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Twelve - Discussion

Published online by Cambridge University Press:  05 April 2022

Torbjörn Bildtgård
Affiliation:
Stockholms universitet Institutionen för socialt arbete
Peter Öberg
Affiliation:
Högskolan i Gävle, Sweden
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Summary

In this book we have investigated the issue of repartnering in later life. Throughout the book we have investigated the connection between individual attitudes to, and expectations and experiences of, new intimate relationships in later life, and situated historical change on a macro level and structural conditions on an existential level. We have used the Swedish case as our main example but have also conducted a comprehensive review of international research and compared our findings with research and data from other Western countries.

In Chapters two to four we investigated the structural preconditions of late-life intimacy in contemporary Western societies. We presented some influential theories on the changing life course and the transformation of intimacy in late modernity that suggest possible changes to the landscape of late-life intimacy. And we argued that the Swedish case constitutes one possible scenario for the future of late-life repartnering in Western countries more generally. We also discussed the limits of historical change against the certainty of death as an existential horizon. We continued by illustrating the changing landscape of late-life intimacy empirically using census data from a handful of European countries and the US. These data showed the impact of the prolonged healthy lifespan and new technologies on late-life intimacy. These data also illustrated the increasing incidence and prevalence of divorce in the older population, creating what we call a ‘society of divorcees’, which constitutes a central condition for an increase in repartnering in later life. We also presented evidence of an increasing acceptance for new ways of living together, such as non-marital cohabitation and LAT, and argued that union form in older people's relationships is explained by historical change in the form of the year that the relationship was initiated, and by individual change in the form of the age at which the relationship was initiated.

In Chapters five to ten we continued the exploration by showing how these transformations at the macro level are reflected in older Swedes’ individual attitudes, expectations and experiences of latelife intimacy. We investigated how the transformation of intimacy was visible in individual relationship careers. We showed how ‘the one and only lifelong marriage’ is no longer the self-evident model for describing older people's relationship biographies – many older people have complex relationship careers that include divorces and serial relationships in different union forms.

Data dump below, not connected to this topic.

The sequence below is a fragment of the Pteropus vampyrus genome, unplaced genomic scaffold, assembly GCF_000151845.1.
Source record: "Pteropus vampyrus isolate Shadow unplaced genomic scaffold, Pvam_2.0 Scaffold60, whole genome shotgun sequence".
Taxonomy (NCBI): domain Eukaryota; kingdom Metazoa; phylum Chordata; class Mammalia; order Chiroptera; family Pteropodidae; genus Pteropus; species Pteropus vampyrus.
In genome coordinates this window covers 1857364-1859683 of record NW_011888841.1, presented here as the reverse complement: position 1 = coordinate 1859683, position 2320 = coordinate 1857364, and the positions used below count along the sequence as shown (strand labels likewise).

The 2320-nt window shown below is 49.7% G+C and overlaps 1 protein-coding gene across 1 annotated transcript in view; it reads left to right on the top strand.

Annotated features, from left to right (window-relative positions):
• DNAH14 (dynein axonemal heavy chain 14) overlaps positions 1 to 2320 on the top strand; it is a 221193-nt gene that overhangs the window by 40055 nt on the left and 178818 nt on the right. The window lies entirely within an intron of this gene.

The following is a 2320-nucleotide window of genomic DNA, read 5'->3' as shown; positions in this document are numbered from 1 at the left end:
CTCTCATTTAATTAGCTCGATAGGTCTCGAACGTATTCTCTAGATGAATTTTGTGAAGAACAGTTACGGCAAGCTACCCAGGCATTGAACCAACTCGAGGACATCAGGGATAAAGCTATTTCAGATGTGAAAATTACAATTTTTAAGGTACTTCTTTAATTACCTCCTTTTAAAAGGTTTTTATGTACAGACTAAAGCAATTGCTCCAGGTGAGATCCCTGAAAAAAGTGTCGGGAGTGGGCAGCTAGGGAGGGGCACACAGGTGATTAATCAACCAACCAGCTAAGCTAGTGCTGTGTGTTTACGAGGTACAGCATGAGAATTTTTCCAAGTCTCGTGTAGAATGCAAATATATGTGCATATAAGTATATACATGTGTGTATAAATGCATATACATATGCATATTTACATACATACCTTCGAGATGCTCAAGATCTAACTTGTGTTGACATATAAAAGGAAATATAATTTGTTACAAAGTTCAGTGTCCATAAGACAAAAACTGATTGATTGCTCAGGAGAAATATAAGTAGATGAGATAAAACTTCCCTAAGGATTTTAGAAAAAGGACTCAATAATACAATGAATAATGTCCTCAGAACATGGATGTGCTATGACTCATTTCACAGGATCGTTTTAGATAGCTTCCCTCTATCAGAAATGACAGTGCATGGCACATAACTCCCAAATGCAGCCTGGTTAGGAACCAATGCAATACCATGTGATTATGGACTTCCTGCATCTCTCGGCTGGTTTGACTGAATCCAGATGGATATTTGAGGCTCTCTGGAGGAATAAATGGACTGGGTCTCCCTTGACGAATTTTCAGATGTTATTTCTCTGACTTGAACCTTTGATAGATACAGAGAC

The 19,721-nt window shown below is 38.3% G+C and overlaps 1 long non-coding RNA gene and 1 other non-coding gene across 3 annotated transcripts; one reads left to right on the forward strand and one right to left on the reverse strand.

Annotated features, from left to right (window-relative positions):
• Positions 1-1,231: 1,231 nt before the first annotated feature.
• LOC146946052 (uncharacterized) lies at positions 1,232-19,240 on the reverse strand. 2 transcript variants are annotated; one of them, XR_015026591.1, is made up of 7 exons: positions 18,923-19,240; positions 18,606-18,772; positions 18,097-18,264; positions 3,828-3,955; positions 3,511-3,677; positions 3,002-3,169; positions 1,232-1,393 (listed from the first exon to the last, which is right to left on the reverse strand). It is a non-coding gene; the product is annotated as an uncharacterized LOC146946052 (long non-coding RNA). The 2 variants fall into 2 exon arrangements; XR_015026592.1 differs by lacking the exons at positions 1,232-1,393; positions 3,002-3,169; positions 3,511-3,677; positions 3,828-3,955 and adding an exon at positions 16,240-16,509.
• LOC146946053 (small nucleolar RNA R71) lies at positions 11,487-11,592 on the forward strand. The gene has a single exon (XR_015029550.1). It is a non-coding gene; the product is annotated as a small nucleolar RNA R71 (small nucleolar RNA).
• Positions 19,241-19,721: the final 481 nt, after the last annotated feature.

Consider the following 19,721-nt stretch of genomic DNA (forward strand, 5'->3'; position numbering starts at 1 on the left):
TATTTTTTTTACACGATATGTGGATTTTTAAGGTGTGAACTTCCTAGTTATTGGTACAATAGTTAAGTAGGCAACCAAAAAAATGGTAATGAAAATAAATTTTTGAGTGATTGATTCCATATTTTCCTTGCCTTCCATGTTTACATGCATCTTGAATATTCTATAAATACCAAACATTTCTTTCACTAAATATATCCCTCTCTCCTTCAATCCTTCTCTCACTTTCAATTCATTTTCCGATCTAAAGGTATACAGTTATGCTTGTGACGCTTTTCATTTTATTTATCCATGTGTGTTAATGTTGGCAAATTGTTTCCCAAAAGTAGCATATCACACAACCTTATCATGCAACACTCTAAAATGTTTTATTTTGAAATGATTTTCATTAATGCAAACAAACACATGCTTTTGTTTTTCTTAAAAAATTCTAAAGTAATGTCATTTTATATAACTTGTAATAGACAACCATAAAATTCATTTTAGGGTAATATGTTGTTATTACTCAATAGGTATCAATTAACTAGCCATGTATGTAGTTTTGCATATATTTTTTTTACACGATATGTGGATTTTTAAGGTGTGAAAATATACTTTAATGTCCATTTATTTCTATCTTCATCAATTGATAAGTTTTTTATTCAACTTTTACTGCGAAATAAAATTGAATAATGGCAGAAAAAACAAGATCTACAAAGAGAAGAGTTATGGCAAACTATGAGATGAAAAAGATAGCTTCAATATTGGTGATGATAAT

Type
Chapter
Information
Intimacy and Ageing
New Relationships in Later Life
, pp. 171 - 180
Publisher: Bristol University Press
Print publication year: 2017

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  • Discussion
  • Torbjörn Bildtgård, Stockholms universitet Institutionen för socialt arbete, Peter Öberg, Högskolan i Gävle, Sweden
  • Book: Intimacy and Ageing
  • Online publication: 05 April 2022
  • Chapter DOI: https://doi.org/10.46692/9781447326519.013
Available formats
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  • Discussion
  • Torbjörn Bildtgård, Stockholms universitet Institutionen för socialt arbete, Peter Öberg, Högskolan i Gävle, Sweden
  • Book: Intimacy and Ageing
  • Online publication: 05 April 2022
  • Chapter DOI: https://doi.org/10.46692/9781447326519.013
Available formats
×

Save book to Google Drive

To save content items to your account, please confirm that you agree to abide by our usage policies. If this is the first time you use this feature, you will be asked to authorise Cambridge Core to connect with your account. Find out more about saving content to Google Drive.

  • Discussion
  • Torbjörn Bildtgård, Stockholms universitet Institutionen för socialt arbete, Peter Öberg, Högskolan i Gävle, Sweden
  • Book: Intimacy and Ageing
  • Online publication: 05 April 2022
  • Chapter DOI: https://doi.org/10.46692/9781447326519.013
Available formats
×